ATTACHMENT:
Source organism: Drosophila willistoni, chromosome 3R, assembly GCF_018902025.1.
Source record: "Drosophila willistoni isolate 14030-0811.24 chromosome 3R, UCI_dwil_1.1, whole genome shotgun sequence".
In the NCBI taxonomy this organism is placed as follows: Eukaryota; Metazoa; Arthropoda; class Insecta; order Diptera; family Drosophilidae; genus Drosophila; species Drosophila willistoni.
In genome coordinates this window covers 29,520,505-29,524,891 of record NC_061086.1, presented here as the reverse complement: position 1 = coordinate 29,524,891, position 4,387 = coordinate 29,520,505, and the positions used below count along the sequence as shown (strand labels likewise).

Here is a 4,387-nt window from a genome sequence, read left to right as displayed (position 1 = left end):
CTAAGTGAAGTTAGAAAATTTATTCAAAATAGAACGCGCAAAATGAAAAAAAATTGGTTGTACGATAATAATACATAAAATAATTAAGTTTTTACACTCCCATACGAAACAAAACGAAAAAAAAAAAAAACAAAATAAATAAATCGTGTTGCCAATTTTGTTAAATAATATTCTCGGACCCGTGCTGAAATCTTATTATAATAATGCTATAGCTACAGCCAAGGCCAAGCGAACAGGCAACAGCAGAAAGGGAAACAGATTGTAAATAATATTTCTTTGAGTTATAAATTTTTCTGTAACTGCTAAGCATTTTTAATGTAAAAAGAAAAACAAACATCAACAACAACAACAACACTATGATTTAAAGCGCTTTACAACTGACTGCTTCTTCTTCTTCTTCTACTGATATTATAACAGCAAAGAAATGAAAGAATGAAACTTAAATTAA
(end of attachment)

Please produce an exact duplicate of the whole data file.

Source organism: Drosophila willistoni, chromosome 3R, assembly GCF_018902025.1.
Source record: "Drosophila willistoni isolate 14030-0811.24 chromosome 3R, UCI_dwil_1.1, whole genome shotgun sequence".
In the NCBI taxonomy this organism is placed as follows: Eukaryota; Metazoa; Arthropoda; class Insecta; order Diptera; family Drosophilidae; genus Drosophila; species Drosophila willistoni.
In genome coordinates this window covers 29,520,505-29,524,891 of record NC_061086.1, presented here as the reverse complement: position 1 = coordinate 29,524,891, position 4,387 = coordinate 29,520,505, and the positions used below count along the sequence as shown (strand labels likewise).

Here is a 4,387-nt window from a genome sequence, read left to right as displayed (position 1 = left end):
CTAAGTGAAGTTAGAAAATTTATTCAAAATAGAACGCGCAAAATGAAAAAAAATTGGTTGTACGATAATAATACATAAAATAATTAAGTTTTTACACTCCCATACGAAACAAAACGAAAAAAAAAAAAAACAAAATAAATAAATCGTGTTGCCAATTTTGTTAAATAATATTCTCGGACCCGTGCTGAAATCTTATTATAATAATGCTATAGCTACAGCCAAGGCCAAGCGAACAGGCAACAGCAGAAAGGGAAACAGATTGTAAATAATATTTCTTTGAGTTATAAATTTTTCTGTAACTGCTAAGCATTTTTAATGTAAAAAGAAAAACAAACATCAACAACAACAACAACACTATGATTTAAAGCGCTTTACAACTGACTGCTTCTTCTTCTTCTTCTACTGATATTATAACAGCAAAGAAATGAAAGAATGAAACTTAAATTAA